On the Road to Kerala

India's size, history and heritage can make it simultaneously compelling and daunting to first-timers. However, you can build immersive itineraries that will appeal to them—and to clients planning a second or third visit—by sharpening the focus on South India.

"When you talk about visiting India, it's a unique experience," says Max Ali, director of sales at SITA World Tours. "India is known for its spirituality; visiting its monuments gives you insight into the culture of the people over the millennia."

 Nature and wildlife surrounds Kerala

No matter where your clients go in India, they'll encounter lots of people speaking various languages and practicing different religions.

"It's not uncommon to see a temple, a mosque and a church on the same street," Ali notes. "Religion gives an aspect of hospitality—visitors are welcomed and people go out of their way to be helpful."

First-timers often think of Delhi, Agra, Jaipur, Rajasthan and the Taj Mahal, says Ali, but there are many sites of note in the southern part of India, as well.

Upscale operator Artisans of Leisure has a number of travelers who include South India on their first visit to the country, says Sonja Stoerr, one of the company's India specialists. Many travelers spend three or more weeks in India and want to see as much as possible, since they sometimes expect they'll make only one visit to India.

Culture is a key draw for tourists to South India

Growing Demand

"Some travelers go because they want to learn more about Ayurvedic health practices; others want to experience the cuisine," Stoerr says. "The most popular attraction is Kerala's Backwaters, which is a very different landscape than what is found in the North and in Rajasthan, the most popular tourism destination in India." Other lures include Cochin for travelers interested in Jewish heritage in India and other international influences.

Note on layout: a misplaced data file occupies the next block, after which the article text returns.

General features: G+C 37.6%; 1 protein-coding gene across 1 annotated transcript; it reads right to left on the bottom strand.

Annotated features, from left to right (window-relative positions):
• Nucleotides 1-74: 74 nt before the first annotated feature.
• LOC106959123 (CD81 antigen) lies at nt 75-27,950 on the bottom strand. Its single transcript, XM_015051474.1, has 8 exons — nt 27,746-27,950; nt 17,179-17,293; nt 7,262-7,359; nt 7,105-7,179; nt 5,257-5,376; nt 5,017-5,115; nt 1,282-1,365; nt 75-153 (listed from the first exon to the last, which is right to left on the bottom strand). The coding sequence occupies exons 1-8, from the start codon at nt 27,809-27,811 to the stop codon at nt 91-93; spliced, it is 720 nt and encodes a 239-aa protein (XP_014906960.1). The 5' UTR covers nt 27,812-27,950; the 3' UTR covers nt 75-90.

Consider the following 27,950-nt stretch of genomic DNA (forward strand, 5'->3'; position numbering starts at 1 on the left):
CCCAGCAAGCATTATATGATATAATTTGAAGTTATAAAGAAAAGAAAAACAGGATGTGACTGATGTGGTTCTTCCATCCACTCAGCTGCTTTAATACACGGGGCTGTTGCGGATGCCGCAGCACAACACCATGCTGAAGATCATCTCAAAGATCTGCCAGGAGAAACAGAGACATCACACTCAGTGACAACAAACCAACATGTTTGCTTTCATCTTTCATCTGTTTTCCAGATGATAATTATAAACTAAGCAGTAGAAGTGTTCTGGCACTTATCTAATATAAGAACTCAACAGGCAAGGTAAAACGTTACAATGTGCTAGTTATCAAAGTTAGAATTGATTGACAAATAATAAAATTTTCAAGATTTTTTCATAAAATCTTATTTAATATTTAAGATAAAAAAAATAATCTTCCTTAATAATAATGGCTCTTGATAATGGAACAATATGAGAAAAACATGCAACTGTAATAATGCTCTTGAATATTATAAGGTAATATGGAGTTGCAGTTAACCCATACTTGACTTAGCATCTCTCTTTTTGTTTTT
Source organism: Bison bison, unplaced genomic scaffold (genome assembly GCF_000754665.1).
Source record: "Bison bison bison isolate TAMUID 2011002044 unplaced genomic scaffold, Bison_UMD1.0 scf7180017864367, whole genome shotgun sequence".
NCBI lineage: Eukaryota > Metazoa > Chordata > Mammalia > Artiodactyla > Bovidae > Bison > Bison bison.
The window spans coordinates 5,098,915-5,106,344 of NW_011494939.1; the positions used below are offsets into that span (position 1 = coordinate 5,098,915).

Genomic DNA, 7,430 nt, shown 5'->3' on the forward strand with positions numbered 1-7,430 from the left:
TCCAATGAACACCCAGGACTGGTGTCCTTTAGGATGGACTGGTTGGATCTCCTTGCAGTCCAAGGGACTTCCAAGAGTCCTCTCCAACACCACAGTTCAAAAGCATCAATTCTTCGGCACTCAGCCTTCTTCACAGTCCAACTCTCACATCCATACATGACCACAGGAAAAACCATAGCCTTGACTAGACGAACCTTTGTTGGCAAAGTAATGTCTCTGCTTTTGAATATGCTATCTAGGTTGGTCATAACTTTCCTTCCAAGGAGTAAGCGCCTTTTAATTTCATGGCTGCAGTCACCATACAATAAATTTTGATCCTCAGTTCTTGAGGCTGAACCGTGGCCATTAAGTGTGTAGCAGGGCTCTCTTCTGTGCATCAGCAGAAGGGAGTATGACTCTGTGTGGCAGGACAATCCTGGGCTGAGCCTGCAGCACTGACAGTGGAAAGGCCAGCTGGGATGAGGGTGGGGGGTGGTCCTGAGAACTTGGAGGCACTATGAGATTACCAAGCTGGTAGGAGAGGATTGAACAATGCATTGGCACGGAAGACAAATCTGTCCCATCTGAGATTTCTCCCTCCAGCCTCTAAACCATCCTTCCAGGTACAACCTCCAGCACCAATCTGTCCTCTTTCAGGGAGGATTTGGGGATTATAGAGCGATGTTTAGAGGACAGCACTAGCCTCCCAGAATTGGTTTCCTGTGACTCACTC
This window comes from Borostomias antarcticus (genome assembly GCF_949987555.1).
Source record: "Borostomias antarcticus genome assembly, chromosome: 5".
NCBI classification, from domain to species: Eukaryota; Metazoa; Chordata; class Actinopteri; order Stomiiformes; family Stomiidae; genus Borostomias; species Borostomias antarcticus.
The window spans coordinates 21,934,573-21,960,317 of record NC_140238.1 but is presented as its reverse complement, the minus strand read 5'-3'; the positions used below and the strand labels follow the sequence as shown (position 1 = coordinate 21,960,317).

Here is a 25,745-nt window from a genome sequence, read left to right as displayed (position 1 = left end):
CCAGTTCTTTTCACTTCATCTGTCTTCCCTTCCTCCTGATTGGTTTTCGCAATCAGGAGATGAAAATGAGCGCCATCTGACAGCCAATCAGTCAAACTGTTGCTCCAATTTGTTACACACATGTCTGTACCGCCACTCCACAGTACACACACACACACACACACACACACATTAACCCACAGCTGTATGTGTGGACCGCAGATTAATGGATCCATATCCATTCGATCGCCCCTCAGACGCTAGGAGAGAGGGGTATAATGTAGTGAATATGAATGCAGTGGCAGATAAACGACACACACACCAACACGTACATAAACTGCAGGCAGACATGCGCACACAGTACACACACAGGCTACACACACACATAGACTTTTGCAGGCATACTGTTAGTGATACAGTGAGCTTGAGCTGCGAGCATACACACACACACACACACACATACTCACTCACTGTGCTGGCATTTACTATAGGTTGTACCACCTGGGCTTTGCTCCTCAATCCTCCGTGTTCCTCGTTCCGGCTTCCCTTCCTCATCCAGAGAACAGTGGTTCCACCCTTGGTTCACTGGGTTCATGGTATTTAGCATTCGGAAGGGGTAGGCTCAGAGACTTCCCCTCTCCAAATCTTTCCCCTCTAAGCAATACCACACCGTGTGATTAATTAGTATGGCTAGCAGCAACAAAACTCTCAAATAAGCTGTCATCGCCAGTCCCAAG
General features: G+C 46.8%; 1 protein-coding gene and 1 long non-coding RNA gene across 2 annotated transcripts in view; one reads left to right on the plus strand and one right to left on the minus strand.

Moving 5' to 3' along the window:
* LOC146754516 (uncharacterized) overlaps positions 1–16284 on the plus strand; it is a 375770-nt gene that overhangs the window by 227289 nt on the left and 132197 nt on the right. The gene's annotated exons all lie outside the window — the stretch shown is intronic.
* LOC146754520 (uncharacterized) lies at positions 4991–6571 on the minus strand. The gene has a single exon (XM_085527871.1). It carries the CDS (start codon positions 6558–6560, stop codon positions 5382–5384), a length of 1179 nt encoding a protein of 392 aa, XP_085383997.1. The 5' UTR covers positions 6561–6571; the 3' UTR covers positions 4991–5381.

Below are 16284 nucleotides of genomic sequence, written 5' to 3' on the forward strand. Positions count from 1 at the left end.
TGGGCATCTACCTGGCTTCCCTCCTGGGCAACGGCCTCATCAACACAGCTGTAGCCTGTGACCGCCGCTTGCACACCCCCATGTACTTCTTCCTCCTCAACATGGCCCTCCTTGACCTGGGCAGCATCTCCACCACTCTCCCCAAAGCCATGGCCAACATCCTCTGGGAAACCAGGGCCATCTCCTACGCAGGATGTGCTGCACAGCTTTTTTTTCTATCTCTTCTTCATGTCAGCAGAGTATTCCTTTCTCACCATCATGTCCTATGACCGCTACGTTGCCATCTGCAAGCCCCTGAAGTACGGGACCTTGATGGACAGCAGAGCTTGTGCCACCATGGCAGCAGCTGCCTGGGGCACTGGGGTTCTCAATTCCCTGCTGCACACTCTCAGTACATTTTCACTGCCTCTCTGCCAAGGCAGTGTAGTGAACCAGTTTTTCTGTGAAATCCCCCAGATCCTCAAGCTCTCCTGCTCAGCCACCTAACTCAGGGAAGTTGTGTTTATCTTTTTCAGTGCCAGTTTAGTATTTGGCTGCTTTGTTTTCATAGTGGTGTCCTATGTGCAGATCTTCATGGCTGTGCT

"The majority of our clients who travel to southern India have already been to Rajasthan, drawn by the Taj Mahal and many other UNESCO World Heritage sites," says Pamela Lassers, director of media relations at Abercrombie & Kent. "Southern India is a completely different experience, lush and tropical, with historic cities, traditional folkways and European influences."

Indeed, interest in and demand for Kerala has been growing steadily among international travelers in recent years. It also draws vacationers from other parts of India who are interested in experiencing the region's beauty and history.

Bird-loving guests will enjoy the Taj Garden Retreat Kumarakom

The state of Kerala stretches along the southernmost part of India's west coast, with beaches lapped at by the Arabian Sea, as well as the gorgeous Backwaters that are a popular destination. Topography is varied, with mountains, waterfalls and a network of rivers, so there's a lot to see and do, from motorboat rides to diving and surfing.

Your clients can visit everything from temples and festivals to plantations where tea and spices are cultivated. Kerala also is home to wildlife sanctuaries.

Creative Itineraries

Artisans of Leisure generally builds time in Cochin and the Backwaters into South India itineraries, Stoerr says.

"Depending on the amount of time and the client's interests, we may also include time in Chennai and the Periyar Tiger Reserve in the eastern hills of Kerala," she adds. "For serious divers and water sports enthusiasts, we're also sending some travelers to the LakshadweepIslands."

In addition, your clients may well find themselves rubbing shoulders with India residents on holiday, says Ali, who've headed to South India for such attractions as temples and spices, as well as the natural beauty of Kerala.

Consider building in time for a Backwaters cruise so your clients can see the pace of life on the water.

More urban experiences to suggest include time in Mumbai and a visit to Bollywood, as well as exploring Cochin for its spice-trade history and its role as a gateway between Asia and Europe.

Your clients who are spa aficionados may actually initiate the request to block a day or longer to experience yoga and Ayurveda during their stay. If not, you should bring up the subject and gauge their interest in allotting time at a spa-focused resort during their travels, perhaps toward the end of their journey.

Find the Right Fit

If your clients are looking for a blend of sightseeing and rejuvenation, try to front-load their itinerary with bustle. This way, they'll be more able to fully relax and immerse themselves in the atmosphere and quieter diversions of Kerala toward the end of their stay.

They can easily spend a week touring temples and other sights, and wrap up their stay with several days at a spa or ashram retreat, with the depth and focus of the sojourn focused on their specific interests and goals.

"This sort of itinerary lends itself beautifully to a customized program," Ali notes.